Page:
With the rise of social media sites, blogs, and Internet searches, job applicants are now subject to deeper, and more personal, scrutiny than ever before. While applying for various jobs, individuals search through their tagged photos on Facebook and quickly remove any and all photos that would shed a less than favorable light upon him or her. Now some would argue that this comes with the territory. If you're willing to put something on the Internet, it should be fair game for any and all to view it. I used to share this viewpoint. But I've changed my mind. I truly believe that my qualifications for a job should be clear through my resume, through an interview, or through my references. There is no need to click through my Facebook photos, view my friends' wall posts, or, read this blog, to determine whether not I would be a good representative of a company/employer/etc.
Now...I'm sure you're all thinking, "Well, what is she trying to hide?" And that's my point. I have absolutely nothing to hide. Pictures of me drinking a beer or holding a red cup are not in violation of any law. I didn't drink until I was 21 (some people don't believe this, but alas, it's true). On this note, I'm not condoning high schoolers who post pictures from parties on Facebook. That's just dumb. But I'm 23 and I should not have to worry about removing pictures from websites because of the impression they might give off. I'll defend any photo/tag/post you can find on my Facebook, by Google searching my name, or even reading my old Xanga.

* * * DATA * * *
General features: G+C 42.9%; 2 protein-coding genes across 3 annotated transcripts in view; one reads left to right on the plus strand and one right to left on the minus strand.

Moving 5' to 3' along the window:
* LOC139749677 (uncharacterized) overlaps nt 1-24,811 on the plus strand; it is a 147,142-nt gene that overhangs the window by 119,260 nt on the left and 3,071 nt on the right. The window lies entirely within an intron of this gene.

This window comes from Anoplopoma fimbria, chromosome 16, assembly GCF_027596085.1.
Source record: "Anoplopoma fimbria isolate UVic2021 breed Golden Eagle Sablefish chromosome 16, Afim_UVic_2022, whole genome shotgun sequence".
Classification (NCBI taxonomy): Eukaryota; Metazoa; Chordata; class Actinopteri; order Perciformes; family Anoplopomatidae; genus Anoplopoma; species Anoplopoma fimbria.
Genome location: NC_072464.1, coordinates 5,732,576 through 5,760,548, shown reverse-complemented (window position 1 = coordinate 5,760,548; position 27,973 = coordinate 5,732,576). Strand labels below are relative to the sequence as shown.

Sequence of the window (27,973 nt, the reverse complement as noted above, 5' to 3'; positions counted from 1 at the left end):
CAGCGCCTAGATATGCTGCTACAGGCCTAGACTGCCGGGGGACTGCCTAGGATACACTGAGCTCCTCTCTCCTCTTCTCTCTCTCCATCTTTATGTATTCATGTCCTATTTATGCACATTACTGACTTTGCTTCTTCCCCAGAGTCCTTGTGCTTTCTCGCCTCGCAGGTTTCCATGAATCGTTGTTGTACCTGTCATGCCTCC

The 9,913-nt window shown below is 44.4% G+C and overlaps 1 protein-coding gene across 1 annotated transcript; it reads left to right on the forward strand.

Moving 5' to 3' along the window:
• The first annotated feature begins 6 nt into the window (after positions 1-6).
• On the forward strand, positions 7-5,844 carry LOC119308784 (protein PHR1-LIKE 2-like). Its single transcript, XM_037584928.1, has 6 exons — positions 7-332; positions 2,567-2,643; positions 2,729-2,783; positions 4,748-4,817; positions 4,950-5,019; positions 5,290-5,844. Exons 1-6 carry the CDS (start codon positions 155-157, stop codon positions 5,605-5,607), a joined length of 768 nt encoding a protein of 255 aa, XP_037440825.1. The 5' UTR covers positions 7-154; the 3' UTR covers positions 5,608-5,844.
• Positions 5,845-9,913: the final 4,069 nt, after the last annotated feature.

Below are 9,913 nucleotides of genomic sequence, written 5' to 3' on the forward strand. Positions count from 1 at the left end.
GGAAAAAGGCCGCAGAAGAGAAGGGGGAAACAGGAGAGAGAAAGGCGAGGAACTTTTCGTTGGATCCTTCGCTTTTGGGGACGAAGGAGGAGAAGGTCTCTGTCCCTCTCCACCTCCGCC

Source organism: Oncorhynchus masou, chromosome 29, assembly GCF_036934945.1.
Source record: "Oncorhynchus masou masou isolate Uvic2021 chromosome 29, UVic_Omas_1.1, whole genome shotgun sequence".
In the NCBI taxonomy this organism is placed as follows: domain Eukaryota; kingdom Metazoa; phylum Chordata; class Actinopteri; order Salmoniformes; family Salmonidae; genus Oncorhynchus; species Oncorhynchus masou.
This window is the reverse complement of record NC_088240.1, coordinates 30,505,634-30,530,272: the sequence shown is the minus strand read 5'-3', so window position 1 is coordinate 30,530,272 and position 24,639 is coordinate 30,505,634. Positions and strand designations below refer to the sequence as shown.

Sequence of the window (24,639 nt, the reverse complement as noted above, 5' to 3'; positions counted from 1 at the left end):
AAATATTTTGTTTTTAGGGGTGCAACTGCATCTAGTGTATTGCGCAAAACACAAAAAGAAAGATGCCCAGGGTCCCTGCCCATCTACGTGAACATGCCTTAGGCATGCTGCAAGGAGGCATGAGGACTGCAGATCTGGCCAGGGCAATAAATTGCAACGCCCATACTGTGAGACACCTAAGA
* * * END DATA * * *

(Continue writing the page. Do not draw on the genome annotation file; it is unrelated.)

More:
I would rather that an employer ask me about certain things they find about me online, rather than me try to frantically cover up anything that might give the wrong impression. And wouldn't an employer rather see who I really am than some shined up, polished, fake online version of me? I sure would hope so.
So yes, we live in a time where the Internet dominates our lives and lifestyles. But the economy is tough enough for us recent college grads. While some of my fellow grads are still searching for jobs, how about we cut them a break and stop judging them strictly by their online content. Give them (us) a chance to explain.
In order to prove my point, I challenge you to try to dig up some really good dirt on me via the Internet. And then lets talk about it. Let me know what you find.
*stepping off my soap box now*